back to school pets

Yep, it’s a real thing. And you may have already spotted the signs.

Dogs, puppies and cats who have been enjoying constant playtime during the holiday period can get lonely, upset and even anxious when their best friends disappear for the new school year.

The back-to-school blues can hit our animal companions pretty hard. The holiday period is often a blissful time of long walks, double the cuddles and awesome bonding time–and losing it somewhat suddenly can be confusing and worrying for them.

A study conducted by the University’s Cummings School of Veterinary Medicine in Massachusetts found that nearly 20 percent of the United States’ 80 million dogs and puppies suffer from separation anxiety. And it only gets worse when the kids go back to school and the house returns to quiet.

Last year, many dogs who had school-aged buddies reportedly stayed in the child’s room and whined if the door was closed. Some dogs also waited at the front window, waiting for great lengths of time for their friends to come home.

It’s important to talk to your kids about the feelings and concerns of your companion animals, especially when you’re noticing the signs of separation anxiety.

Things to remember

  • Dogs and cats live by routines. Dogs and cats feel the most secure when you wake up, feed them and play with them at the same time every day. Changes to your schedule can cause stress.
  • Talk to your kids. Let them know how important it is for them to give their beloved friend love, care and attention. Some fun ways to remind them are by signing a Dog Care Contract or acknowledging their commitment with a responsibility award.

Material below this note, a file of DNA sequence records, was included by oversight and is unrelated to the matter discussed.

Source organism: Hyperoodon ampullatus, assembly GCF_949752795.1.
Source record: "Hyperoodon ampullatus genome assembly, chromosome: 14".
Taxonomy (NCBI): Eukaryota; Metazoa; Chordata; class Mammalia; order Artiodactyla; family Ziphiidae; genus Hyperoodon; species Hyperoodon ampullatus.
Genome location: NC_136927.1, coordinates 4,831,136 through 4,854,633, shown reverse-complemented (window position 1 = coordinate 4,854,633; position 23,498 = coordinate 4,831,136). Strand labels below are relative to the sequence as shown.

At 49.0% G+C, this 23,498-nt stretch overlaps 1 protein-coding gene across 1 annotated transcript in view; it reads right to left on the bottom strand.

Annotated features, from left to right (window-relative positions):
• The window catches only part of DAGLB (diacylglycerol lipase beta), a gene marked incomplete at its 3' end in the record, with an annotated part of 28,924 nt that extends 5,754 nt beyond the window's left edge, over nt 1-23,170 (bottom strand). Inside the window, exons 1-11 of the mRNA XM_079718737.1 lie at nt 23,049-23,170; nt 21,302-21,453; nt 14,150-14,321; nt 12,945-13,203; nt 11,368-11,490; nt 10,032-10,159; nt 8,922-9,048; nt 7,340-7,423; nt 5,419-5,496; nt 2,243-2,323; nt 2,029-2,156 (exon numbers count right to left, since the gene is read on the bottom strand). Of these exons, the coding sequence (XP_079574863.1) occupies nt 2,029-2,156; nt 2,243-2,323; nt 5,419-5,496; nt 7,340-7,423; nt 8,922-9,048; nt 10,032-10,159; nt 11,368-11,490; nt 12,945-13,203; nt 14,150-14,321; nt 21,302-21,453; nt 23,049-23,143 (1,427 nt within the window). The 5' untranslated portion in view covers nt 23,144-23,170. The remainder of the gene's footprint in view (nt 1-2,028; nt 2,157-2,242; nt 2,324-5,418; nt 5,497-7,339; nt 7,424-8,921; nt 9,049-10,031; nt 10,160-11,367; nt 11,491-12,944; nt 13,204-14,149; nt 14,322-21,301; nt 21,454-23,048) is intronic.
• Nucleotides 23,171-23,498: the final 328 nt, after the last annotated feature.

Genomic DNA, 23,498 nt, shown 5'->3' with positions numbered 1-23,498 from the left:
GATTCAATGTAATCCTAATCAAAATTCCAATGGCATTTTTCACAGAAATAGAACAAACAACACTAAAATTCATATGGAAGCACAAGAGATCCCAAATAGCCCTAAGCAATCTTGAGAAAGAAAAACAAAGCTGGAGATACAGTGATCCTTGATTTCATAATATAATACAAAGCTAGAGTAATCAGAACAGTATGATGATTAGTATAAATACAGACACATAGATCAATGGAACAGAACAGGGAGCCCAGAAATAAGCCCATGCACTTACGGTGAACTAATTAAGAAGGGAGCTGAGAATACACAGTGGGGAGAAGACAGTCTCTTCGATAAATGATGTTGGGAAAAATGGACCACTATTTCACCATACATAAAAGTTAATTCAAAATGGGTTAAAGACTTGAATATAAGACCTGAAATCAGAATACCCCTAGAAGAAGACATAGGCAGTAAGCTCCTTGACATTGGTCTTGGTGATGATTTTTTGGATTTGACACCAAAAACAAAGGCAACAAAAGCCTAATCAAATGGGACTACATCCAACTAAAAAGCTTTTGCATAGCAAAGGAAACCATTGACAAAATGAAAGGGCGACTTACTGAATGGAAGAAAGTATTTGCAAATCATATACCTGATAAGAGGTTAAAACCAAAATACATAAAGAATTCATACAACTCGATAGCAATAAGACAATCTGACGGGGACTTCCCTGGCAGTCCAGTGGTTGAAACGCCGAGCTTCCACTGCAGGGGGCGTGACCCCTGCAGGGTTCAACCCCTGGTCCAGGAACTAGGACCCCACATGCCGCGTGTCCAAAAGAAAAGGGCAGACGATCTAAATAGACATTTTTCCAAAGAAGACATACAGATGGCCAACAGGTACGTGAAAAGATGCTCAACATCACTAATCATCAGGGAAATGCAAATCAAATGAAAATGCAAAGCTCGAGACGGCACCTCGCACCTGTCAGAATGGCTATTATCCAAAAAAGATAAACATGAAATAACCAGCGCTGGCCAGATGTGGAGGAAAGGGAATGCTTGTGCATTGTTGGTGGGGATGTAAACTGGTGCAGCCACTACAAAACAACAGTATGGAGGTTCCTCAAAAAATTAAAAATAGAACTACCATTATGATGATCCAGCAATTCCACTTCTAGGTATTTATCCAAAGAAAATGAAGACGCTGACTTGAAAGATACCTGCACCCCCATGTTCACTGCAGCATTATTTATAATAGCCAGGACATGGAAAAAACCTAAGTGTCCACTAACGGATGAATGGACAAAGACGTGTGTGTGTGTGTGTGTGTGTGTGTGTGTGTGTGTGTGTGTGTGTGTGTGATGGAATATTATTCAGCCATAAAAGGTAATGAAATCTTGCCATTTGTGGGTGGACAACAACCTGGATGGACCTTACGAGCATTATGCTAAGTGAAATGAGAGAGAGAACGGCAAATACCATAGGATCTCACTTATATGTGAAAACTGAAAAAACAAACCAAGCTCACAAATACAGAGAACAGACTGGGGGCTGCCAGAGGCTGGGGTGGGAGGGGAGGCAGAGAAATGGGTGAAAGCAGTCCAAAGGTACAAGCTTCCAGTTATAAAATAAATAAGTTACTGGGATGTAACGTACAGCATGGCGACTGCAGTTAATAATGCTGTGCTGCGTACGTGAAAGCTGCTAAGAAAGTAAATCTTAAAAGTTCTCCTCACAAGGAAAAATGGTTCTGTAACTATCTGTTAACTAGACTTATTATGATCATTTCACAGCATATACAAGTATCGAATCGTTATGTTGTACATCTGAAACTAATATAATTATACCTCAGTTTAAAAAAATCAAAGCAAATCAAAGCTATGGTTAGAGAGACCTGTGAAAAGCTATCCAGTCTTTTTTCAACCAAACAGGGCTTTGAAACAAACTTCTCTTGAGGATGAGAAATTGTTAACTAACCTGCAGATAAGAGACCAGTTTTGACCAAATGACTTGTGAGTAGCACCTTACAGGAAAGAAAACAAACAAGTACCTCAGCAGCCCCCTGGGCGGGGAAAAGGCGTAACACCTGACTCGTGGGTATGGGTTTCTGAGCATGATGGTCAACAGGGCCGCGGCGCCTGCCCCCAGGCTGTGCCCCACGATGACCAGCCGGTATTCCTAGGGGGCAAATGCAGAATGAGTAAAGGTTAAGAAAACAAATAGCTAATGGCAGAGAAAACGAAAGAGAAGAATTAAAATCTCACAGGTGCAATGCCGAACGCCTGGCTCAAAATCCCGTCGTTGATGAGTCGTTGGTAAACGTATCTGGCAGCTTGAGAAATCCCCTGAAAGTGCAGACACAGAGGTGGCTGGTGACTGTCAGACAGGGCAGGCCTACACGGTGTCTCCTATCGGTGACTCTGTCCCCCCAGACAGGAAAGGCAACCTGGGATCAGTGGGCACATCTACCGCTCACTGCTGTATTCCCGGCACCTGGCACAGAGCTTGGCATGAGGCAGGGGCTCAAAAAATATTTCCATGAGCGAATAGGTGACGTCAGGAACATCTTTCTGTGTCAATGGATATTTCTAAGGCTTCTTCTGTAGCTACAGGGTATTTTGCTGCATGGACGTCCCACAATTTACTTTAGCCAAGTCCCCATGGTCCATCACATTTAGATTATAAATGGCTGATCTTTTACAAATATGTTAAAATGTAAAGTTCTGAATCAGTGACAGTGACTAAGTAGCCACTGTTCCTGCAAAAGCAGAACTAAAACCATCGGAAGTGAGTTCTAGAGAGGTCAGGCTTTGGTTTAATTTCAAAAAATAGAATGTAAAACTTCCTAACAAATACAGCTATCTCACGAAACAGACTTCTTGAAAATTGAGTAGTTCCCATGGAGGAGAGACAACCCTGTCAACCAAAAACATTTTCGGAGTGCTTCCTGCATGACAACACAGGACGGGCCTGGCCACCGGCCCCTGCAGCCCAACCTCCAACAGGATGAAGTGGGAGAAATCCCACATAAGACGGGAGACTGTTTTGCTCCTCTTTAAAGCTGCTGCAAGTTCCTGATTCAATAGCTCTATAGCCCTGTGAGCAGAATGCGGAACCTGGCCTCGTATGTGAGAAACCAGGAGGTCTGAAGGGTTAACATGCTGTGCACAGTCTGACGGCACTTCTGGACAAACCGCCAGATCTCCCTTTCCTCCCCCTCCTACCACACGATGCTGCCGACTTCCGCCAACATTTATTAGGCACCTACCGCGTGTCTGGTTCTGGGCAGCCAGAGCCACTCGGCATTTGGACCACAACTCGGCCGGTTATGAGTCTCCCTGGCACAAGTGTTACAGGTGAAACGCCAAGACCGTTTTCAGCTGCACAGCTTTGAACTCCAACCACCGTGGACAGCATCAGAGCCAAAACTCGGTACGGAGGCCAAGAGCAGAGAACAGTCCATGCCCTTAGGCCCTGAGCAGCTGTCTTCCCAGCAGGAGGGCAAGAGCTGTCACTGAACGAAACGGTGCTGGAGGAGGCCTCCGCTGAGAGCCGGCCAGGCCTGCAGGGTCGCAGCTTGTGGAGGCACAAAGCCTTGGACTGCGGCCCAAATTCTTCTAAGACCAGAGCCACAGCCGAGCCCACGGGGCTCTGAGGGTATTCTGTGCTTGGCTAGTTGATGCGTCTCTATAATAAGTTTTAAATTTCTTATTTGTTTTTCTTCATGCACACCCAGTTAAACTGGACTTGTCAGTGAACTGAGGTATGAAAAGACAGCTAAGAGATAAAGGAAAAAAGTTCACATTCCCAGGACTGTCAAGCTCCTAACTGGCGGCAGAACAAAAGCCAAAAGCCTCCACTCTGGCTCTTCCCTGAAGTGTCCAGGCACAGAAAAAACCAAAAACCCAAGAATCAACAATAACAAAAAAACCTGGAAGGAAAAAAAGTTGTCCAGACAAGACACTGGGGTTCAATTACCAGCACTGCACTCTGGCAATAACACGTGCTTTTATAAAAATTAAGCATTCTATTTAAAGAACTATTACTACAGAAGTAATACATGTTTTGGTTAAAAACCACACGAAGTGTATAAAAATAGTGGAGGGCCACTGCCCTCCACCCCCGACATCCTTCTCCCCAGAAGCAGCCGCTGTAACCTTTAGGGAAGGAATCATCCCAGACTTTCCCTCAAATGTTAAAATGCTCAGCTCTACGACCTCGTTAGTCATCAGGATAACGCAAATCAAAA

What are the signs to look out for?

  • Dogs show signs of anxiety by pacing, carrying around an article of your child’s clothing, whining or even house soiling.
  • Cats will meow more frequently, avoid using the litter box, knock more things off of the shelves or act aggressively towards other pets.
  • Both dogs and cats demonstrate separation anxiety with destructive behaviours such as scratching, chewing and excessive barking or meowing.

So what how do I prepare the kids? 

  • Work with your child to set and follow a daily routine. Talk to your child about the importance of maintaining a routine for their companion to keep them feeling secure, and come up with an easy-to-follow schedule. The schedule should include feeding, walks and playtime at approximately the same time every day. Always make sure there’s plenty of time to maintain your schedule.
  • Encourage your child to show more attention. Explain that, like humans, other animals feel loneliness and rejection. Encourage your child to spend some extra time with their furry family member in the first few weeks of school, especially straight after they’ve come home. Encourage them to play a fun game of ‘fetch’ or ‘cat and mouse’ before starting their after school activities.
  • Have a conversation. Let your child know what’s going on. Children can identify with feelings of loneliness from a very young age, and will usually have no problem understanding the importance of caring for their companion’s emotional wellbeing.
  • Ask your child to keep their companion’s favourite toy. Save a special toy that your dog or cat really enjoys and have your child give it to them just before they are ready to leave for school in the mornings. Put it away once your child has come home so that it remains the “special toy” all year round.
  • Hide treats around the house. Take your child shopping for some of their companion’s favourite treats, and when you get home, hide them around the house and backyard. Your dog will love discovering them while you’re away. A popular option to use are Rubber Kongs stuffed with a little bit of peanut butter.
  • Make a visit to the vet. If your companion animal’s symptoms are not easing, consider seeing the vet. Sometimes these problems can be related to pain or other health problems. You can also discuss behavioural management strategies with your vet, which both you and your child can implement. Good luck!
Share Button